QUOTE(Teigr @ Jan 28 2008, 10:09 PM)
I wonder just how bad it is to write the bit of an essay that draws together the two main parts of it before you've written the second main part. Like, "waffle about x"...blank space..."the connection between what I said about x and what I said about y is...", leaving the task of inserting "waffle about y" into the blank space in such a way that whatever it is you say about y doesn't stuff up the concluding section.
I think this is going to be pretty grim....
I used to love writing essays (weirdo!)
The easiest way to do it is to remember never
to waffle - no matter how tempting it gets. Each and every point you make must somehow relate to the question you have to answer - and no more
Keep the original essay question in front of you the whole time you are writing. If you say something that bears no relation the question - scrub it. No matter how wonderfully written it is, if it's irrelevant, it's worthless.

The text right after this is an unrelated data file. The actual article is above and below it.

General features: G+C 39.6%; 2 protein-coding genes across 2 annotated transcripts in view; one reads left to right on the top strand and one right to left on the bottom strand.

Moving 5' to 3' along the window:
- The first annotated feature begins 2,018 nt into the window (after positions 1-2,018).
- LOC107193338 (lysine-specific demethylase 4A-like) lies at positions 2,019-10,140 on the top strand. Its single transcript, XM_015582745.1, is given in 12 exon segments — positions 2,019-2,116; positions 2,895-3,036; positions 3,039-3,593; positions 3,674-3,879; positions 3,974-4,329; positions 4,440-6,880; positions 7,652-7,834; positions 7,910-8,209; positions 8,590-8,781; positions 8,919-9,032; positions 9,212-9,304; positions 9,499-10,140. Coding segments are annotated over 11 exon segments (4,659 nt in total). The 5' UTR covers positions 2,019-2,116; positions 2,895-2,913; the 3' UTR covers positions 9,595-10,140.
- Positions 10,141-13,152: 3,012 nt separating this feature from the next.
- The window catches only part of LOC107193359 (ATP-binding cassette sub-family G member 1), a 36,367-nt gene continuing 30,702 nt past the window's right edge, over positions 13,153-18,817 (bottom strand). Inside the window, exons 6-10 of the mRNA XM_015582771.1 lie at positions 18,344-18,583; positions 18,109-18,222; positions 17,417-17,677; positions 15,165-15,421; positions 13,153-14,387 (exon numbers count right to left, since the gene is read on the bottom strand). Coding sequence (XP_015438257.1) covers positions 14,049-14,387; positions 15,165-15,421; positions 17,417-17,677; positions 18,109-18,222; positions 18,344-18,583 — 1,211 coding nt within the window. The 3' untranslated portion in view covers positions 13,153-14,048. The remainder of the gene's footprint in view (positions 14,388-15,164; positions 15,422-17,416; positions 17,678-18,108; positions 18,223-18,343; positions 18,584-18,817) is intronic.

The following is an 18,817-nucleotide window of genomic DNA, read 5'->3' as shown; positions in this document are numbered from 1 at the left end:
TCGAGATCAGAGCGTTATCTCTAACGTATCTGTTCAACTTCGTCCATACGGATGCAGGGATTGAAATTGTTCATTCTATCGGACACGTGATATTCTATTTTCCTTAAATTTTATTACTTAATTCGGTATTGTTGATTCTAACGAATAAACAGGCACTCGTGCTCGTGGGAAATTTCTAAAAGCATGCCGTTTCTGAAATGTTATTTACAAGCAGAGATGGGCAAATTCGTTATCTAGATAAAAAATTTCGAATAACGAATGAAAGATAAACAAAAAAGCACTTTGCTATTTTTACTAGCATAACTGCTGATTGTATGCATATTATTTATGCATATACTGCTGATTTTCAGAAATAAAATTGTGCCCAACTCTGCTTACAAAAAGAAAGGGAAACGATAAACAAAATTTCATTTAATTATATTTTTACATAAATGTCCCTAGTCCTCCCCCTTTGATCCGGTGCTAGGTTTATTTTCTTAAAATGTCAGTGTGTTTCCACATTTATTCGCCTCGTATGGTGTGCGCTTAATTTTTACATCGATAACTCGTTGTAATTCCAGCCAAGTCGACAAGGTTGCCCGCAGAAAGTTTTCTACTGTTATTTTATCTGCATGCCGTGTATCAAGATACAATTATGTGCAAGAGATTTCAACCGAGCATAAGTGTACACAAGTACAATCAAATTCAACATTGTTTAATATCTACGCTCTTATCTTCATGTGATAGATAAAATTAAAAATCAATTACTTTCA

In the introduction, constantly refer back to the question, and state in no uncertain terms how
you intend to answer it.
As to which paragraphs you write first, it probably doesn't matter as long as they deal with one subject at a time, and answer the question in the way which you set out in the introduction. In your case I'd probably write the paragraph about y and then you might re-think the "connection" part to make sure everything adds up and every point has been tied up.
Sorry if that's not much use